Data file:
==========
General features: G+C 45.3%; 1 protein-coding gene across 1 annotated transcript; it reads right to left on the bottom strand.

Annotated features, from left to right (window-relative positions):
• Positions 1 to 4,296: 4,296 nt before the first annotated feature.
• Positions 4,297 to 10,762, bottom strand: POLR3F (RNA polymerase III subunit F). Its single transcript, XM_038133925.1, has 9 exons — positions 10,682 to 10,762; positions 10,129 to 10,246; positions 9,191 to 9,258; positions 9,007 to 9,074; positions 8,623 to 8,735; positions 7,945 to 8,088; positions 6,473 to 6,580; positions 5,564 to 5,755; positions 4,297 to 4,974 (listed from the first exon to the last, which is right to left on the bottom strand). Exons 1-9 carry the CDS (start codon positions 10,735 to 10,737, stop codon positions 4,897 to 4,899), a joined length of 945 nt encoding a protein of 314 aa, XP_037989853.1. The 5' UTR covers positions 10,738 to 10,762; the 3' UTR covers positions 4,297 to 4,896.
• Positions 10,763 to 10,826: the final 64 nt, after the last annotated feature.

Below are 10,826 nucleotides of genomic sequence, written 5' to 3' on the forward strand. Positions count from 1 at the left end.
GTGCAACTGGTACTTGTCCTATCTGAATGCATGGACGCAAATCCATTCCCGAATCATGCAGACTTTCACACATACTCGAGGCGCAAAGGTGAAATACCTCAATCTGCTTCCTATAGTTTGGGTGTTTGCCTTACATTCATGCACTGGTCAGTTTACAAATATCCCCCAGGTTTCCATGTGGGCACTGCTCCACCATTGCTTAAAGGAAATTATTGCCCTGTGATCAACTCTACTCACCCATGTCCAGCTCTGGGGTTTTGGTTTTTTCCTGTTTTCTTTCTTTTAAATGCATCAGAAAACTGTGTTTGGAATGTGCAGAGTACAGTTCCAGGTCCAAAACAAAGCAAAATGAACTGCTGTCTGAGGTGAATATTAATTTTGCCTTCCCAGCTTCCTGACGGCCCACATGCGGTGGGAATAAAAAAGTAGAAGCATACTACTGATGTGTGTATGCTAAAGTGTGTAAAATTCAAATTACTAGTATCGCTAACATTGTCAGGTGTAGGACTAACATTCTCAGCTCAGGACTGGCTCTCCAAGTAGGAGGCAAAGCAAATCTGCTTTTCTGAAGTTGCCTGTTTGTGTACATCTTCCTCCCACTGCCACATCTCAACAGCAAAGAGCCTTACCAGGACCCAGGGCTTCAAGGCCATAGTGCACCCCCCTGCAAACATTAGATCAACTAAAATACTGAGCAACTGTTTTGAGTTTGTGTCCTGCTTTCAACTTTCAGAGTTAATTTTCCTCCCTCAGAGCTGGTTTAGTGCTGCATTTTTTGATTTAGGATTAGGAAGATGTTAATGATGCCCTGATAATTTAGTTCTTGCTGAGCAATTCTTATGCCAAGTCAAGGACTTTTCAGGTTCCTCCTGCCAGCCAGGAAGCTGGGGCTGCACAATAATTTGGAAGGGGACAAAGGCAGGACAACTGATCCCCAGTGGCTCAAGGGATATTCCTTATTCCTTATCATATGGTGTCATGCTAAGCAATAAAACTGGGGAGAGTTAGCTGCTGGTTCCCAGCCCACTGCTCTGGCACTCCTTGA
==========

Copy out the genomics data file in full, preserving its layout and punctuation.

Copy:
General features: G+C 45.3%; 1 protein-coding gene across 1 annotated transcript; it reads right to left on the bottom strand.

Annotated features, from left to right (window-relative positions):
• Positions 1 to 4,296: 4,296 nt before the first annotated feature.
• Positions 4,297 to 10,762, bottom strand: POLR3F (RNA polymerase III subunit F). Its single transcript, XM_038133925.1, has 9 exons — positions 10,682 to 10,762; positions 10,129 to 10,246; positions 9,191 to 9,258; positions 9,007 to 9,074; positions 8,623 to 8,735; positions 7,945 to 8,088; positions 6,473 to 6,580; positions 5,564 to 5,755; positions 4,297 to 4,974 (listed from the first exon to the last, which is right to left on the bottom strand). Exons 1-9 carry the CDS (start codon positions 10,735 to 10,737, stop codon positions 4,897 to 4,899), a joined length of 945 nt encoding a protein of 314 aa, XP_037989853.1. The 5' UTR covers positions 10,738 to 10,762; the 3' UTR covers positions 4,297 to 4,896.
• Positions 10,763 to 10,826: the final 64 nt, after the last annotated feature.

Below are 10,826 nucleotides of genomic sequence, written 5' to 3' on the forward strand. Positions count from 1 at the left end.
GTGCAACTGGTACTTGTCCTATCTGAATGCATGGACGCAAATCCATTCCCGAATCATGCAGACTTTCACACATACTCGAGGCGCAAAGGTGAAATACCTCAATCTGCTTCCTATAGTTTGGGTGTTTGCCTTACATTCATGCACTGGTCAGTTTACAAATATCCCCCAGGTTTCCATGTGGGCACTGCTCCACCATTGCTTAAAGGAAATTATTGCCCTGTGATCAACTCTACTCACCCATGTCCAGCTCTGGGGTTTTGGTTTTTTCCTGTTTTCTTTCTTTTAAATGCATCAGAAAACTGTGTTTGGAATGTGCAGAGTACAGTTCCAGGTCCAAAACAAAGCAAAATGAACTGCTGTCTGAGGTGAATATTAATTTTGCCTTCCCAGCTTCCTGACGGCCCACATGCGGTGGGAATAAAAAAGTAGAAGCATACTACTGATGTGTGTATGCTAAAGTGTGTAAAATTCAAATTACTAGTATCGCTAACATTGTCAGGTGTAGGACTAACATTCTCAGCTCAGGACTGGCTCTCCAAGTAGGAGGCAAAGCAAATCTGCTTTTCTGAAGTTGCCTGTTTGTGTACATCTTCCTCCCACTGCCACATCTCAACAGCAAAGAGCCTTACCAGGACCCAGGGCTTCAAGGCCATAGTGCACCCCCCTGCAAACATTAGATCAACTAAAATACTGAGCAACTGTTTTGAGTTTGTGTCCTGCTTTCAACTTTCAGAGTTAATTTTCCTCCCTCAGAGCTGGTTTAGTGCTGCATTTTTTGATTTAGGATTAGGAAGATGTTAATGATGCCCTGATAATTTAGTTCTTGCTGAGCAATTCTTATGCCAAGTCAAGGACTTTTCAGGTTCCTCCTGCCAGCCAGGAAGCTGGGGCTGCACAATAATTTGGAAGGGGACAAAGGCAGGACAACTGATCCCCAGTGGCTCAAGGGATATTCCTTATTCCTTATCATATGGTGTCATGCTAAGCAATAAAACTGGGGAGAGTTAGCTGCTGGTTCCCAGCCCACTGCTCTGGCACTCCTTGA